“Amputation is a mutilation attended by not only physical and functional loss but often severe psychological trauma with the body image altered and distorted. Whether by accident or design, the more proximal the loss is, the more there is a progressive reduction in the ability to move, work, and play and even, in some circumstances, to survive. Our first responsibility must be to avoid amputation; all possible alternatives must be explored, evaluated, and rejected only when the evidence points to amputation as the best solution for the patient’s plight.”

G. Murdoch, General Principles of Amputation, in Amputation,
Surgical Practice and Patient Management, 1996


Oldest known artificial limb is a copper and wood leg found in Capri Italy in 1858, supposedly made in 300 BC.

484 BC – Herodotus reports on a Persian soldier, Hegesistratus who escaped from stocks by cutting off his foot and replacing it with a wooden one.

Ambroise Pare, 1529 – the “founder of modern principles of amputation”. Used ligatures to control bleeding, allowing for fashioning of stumps for prosthesis. (survival improved from the old practice of crushing the stump or immersing it in boiling oil to control bleeding).

Morel, 1674 – introduces the tourniquet, making bleeding control much easier. Amputations become more common in Europe for the treatment of open fractures, limbs with vascular injury, and severe joint injury.

James Syme, 1843 – disarticulation of the ankle; developed from his recognition of the fact that Chopart amputations (midtarsal disarticulations) were less likely to get “hospital disease” (infection).

Lister, 1867 – antiseptic technique; a true milestone in amputation surgery.

Civil War

World War I Throughout history, war remains the most significant
impetus to the advancement of amputation surgery.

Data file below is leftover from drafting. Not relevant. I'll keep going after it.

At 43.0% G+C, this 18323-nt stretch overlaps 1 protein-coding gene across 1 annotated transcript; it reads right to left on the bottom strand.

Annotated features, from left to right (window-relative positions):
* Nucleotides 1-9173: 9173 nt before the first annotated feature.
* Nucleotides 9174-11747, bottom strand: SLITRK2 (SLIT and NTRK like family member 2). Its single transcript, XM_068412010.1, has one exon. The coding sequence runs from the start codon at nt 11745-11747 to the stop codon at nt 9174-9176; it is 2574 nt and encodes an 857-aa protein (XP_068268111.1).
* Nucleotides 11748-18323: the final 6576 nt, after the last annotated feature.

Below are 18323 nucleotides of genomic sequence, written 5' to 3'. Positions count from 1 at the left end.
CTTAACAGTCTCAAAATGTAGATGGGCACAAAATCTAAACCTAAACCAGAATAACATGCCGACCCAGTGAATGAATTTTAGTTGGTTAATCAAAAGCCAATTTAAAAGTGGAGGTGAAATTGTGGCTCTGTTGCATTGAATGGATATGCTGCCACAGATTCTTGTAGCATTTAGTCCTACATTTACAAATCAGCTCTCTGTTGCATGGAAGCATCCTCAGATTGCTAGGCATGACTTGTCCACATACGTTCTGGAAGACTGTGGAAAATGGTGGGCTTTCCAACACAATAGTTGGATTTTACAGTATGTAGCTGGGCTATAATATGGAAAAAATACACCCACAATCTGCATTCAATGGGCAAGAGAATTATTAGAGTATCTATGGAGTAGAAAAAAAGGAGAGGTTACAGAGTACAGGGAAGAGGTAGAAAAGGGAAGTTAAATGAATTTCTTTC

World War II

Radcliffe and Foort, 1961 – developed the rationale and techniques of fabrication for the patellar-tendon-bearing prosthesis

Weiss, 1963 – myoplasty technique revisited.

International Society for Prosthetics and Orthotics – Denmark, 1970

In general, there are two goals of amputation surgery:
1. Ablation: Remove all that is necessary to eliminate the pathologic
state and provide primary or secondary wound healing.
2. Reconstruction: Create the optimum motor and sensory end-organ
for prosthetic substitution and restoration of function.

� The most distal level of amputation consistent with the disease state and a well-healed, non-tender, physiological residual limb – ie. a balance between limb length and wound healing.

� Gentle handling and eventual tension-less (but not redundant) closure is critical.
� Broad-based skin flaps with minimal elevation to avoid compromising blood supply.
� Split and full-thickness skin grafts are permissible with modern prosthetic fitting and technology – resistance to shear and pressure is comparable to normal skin over time

� Functioning muscle provides the limb with strength, size, shape, circulation, metabolic exchange, and proprioception.
� Distal muscle stabilization allows resistance to contraction; lessens weakness and atrophy
� When anatomical circumstances permit, distal attachment of tendons and aponeuroses to the periosteum and/or bone (myodesis) should be performed, ideally under physiological tension.

� Neuroma formation is inevitable.
� The nerve should be gently pulled down, ligated, divided cleanly, and allowed to retract proximally into healthy muscle. (Dellon et al., 1984). This allows the neuroma to lie well away from incision scar, cushioned by muscle from traction or pressure from the prosthesis wall. Excess traction when cutting should be avoided.

� Sectioning of bone should be at a length consistent with soft-tissue coverage and closure.
� Bone edges must be smoothly contoured.
� Power saws cause thermal necrosis and should be cooled with saline.
� If possible, close periosteum over the end of cut diaphysis; otherwise, resect it circumferentially. WOUND CLOSURE
� Physiologic tension is ideal.
� Avoid running sutures. Some authors close only the skin with a combination of interrupted sutures and steri-stips.
� Closed suction drainage, if necessary, is preferable to Penrose drains (infection).

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